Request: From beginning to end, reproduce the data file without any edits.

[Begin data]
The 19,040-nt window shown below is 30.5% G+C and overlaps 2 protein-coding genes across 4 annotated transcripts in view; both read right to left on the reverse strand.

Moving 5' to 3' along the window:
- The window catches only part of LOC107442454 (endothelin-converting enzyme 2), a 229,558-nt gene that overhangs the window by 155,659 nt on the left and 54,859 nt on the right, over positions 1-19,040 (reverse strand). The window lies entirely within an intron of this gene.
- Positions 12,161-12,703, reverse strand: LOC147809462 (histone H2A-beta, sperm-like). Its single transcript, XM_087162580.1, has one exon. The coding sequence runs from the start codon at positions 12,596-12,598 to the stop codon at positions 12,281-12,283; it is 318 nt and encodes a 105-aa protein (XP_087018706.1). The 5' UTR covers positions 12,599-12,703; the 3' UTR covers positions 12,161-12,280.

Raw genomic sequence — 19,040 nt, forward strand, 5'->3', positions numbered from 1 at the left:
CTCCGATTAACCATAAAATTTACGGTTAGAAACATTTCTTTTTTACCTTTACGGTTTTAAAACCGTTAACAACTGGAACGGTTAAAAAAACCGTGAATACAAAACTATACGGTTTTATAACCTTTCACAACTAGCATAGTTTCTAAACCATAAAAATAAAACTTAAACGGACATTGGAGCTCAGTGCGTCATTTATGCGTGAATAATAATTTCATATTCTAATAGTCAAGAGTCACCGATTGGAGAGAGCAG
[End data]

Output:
The 19,040-nt window shown below is 30.5% G+C and overlaps 2 protein-coding genes across 4 annotated transcripts in view; both read right to left on the reverse strand.

Moving 5' to 3' along the window:
- The window catches only part of LOC107442454 (endothelin-converting enzyme 2), a 229,558-nt gene that overhangs the window by 155,659 nt on the left and 54,859 nt on the right, over positions 1-19,040 (reverse strand). The window lies entirely within an intron of this gene.
- Positions 12,161-12,703, reverse strand: LOC147809462 (histone H2A-beta, sperm-like). Its single transcript, XM_087162580.1, has one exon. The coding sequence runs from the start codon at positions 12,596-12,598 to the stop codon at positions 12,281-12,283; it is 318 nt and encodes a 105-aa protein (XP_087018706.1). The 5' UTR covers positions 12,599-12,703; the 3' UTR covers positions 12,161-12,280.

Raw genomic sequence — 19,040 nt, forward strand, 5'->3', positions numbered from 1 at the left:
CTCCGATTAACCATAAAATTTACGGTTAGAAACATTTCTTTTTTACCTTTACGGTTTTAAAACCGTTAACAACTGGAACGGTTAAAAAAACCGTGAATACAAAACTATACGGTTTTATAACCTTTCACAACTAGCATAGTTTCTAAACCATAAAAATAAAACTTAAACGGACATTGGAGCTCAGTGCGTCATTTATGCGTGAATAATAATTTCATATTCTAATAGTCAAGAGTCACCGATTGGAGAGAGCAG